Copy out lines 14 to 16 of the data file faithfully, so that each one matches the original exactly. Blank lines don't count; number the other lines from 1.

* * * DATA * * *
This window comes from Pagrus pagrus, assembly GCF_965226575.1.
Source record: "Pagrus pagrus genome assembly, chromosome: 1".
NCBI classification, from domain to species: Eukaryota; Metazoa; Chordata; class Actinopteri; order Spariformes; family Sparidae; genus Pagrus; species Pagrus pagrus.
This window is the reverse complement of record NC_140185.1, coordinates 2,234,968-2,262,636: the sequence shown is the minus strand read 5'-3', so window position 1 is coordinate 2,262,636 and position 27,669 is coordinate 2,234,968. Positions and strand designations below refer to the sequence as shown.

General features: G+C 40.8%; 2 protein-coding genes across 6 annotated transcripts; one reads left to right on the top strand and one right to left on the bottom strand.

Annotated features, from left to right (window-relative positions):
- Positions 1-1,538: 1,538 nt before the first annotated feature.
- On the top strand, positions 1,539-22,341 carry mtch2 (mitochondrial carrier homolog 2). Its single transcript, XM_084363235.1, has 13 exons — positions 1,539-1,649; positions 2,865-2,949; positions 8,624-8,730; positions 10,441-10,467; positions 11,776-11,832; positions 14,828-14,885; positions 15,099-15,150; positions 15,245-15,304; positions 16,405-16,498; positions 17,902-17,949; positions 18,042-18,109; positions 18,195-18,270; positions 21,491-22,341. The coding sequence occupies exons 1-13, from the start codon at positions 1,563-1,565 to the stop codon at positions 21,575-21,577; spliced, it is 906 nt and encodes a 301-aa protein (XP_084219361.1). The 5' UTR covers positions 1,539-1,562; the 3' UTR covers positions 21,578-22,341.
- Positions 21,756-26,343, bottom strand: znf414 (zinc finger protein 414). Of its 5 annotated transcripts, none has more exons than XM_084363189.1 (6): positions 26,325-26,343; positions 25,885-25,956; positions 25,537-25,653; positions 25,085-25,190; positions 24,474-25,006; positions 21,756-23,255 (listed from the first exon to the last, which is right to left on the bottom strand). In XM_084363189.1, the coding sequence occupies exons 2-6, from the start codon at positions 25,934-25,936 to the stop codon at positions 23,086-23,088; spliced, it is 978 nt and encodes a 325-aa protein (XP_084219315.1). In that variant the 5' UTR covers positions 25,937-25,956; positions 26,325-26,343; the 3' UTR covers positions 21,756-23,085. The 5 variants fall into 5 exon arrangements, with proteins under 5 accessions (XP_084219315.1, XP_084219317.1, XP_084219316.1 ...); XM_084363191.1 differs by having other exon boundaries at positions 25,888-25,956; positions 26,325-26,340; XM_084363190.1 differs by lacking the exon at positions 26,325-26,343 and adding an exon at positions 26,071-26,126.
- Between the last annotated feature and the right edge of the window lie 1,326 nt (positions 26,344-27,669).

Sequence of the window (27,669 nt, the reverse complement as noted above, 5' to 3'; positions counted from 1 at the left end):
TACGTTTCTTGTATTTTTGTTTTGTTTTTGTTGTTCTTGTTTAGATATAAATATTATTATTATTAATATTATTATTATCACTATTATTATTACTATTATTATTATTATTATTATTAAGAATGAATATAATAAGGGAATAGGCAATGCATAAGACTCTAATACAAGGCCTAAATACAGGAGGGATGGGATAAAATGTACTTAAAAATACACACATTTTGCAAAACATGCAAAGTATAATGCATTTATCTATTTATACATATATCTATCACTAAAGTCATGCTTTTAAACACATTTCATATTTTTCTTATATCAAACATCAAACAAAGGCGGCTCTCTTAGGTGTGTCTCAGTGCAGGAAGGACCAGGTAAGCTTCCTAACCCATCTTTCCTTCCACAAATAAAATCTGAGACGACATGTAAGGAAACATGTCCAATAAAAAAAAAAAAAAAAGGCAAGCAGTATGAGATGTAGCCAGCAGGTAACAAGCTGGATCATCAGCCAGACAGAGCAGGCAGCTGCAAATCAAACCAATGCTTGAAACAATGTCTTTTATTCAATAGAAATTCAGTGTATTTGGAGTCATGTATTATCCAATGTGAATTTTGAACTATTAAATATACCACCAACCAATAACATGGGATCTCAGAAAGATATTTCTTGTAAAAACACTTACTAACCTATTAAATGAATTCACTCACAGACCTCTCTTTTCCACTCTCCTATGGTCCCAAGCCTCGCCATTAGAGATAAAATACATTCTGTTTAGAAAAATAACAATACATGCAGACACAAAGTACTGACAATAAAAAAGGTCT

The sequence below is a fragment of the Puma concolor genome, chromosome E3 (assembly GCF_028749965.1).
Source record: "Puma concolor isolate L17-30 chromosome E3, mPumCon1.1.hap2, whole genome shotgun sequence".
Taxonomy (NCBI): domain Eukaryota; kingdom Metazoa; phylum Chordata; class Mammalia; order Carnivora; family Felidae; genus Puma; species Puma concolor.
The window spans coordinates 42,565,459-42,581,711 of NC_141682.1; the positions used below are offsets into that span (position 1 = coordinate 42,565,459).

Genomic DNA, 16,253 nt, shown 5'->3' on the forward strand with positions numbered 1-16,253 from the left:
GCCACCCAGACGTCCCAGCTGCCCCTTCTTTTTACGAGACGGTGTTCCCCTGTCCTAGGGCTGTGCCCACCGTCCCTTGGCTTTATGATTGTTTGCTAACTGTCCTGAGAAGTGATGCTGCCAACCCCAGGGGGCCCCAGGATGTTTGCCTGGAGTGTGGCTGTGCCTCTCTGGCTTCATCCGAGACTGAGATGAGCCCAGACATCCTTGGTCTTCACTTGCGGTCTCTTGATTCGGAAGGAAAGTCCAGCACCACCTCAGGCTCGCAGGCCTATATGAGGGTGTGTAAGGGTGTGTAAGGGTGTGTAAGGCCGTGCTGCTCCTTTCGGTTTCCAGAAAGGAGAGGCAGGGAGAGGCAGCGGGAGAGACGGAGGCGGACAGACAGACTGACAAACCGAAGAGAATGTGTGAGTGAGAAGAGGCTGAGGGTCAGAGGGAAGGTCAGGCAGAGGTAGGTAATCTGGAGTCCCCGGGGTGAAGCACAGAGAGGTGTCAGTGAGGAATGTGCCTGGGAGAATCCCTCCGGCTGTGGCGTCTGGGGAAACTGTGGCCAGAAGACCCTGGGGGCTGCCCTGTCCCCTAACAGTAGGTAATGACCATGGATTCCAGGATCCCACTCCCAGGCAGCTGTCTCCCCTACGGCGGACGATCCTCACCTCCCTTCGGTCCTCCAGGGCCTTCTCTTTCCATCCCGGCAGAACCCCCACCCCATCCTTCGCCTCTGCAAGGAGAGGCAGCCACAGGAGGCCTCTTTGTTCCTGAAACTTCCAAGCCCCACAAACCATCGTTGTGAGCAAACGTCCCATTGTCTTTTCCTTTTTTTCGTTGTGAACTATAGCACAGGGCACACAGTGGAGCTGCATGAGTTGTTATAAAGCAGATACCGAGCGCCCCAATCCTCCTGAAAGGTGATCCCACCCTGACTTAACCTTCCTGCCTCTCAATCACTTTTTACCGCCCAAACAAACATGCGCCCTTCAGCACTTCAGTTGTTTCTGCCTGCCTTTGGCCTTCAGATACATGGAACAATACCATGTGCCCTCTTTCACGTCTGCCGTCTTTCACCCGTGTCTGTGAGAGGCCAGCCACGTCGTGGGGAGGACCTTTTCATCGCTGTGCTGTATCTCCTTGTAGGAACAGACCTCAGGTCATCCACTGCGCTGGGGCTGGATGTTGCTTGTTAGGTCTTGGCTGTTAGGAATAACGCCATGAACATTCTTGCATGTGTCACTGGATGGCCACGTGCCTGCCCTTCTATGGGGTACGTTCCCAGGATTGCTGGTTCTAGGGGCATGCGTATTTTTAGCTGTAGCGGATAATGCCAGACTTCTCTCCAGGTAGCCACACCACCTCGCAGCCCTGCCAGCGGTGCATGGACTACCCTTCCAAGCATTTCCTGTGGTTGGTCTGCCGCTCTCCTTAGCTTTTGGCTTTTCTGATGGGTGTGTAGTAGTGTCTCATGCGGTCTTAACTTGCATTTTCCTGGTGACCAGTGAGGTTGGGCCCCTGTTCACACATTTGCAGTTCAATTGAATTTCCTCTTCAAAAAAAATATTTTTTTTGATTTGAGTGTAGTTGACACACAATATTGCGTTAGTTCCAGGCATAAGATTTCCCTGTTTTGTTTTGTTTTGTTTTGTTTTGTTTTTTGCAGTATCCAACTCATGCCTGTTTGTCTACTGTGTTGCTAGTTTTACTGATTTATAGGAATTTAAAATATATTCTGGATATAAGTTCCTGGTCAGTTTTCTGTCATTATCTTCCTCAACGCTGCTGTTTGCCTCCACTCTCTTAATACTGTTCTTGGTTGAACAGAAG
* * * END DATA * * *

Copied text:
Source record: "Puma concolor isolate L17-30 chromosome E3, mPumCon1.1.hap2, whole genome shotgun sequence".
Taxonomy (NCBI): domain Eukaryota; kingdom Metazoa; phylum Chordata; class Mammalia; order Carnivora; family Felidae; genus Puma; species Puma concolor.
The window spans coordinates 42,565,459-42,581,711 of NC_141682.1; the positions used below are offsets into that span (position 1 = coordinate 42,565,459).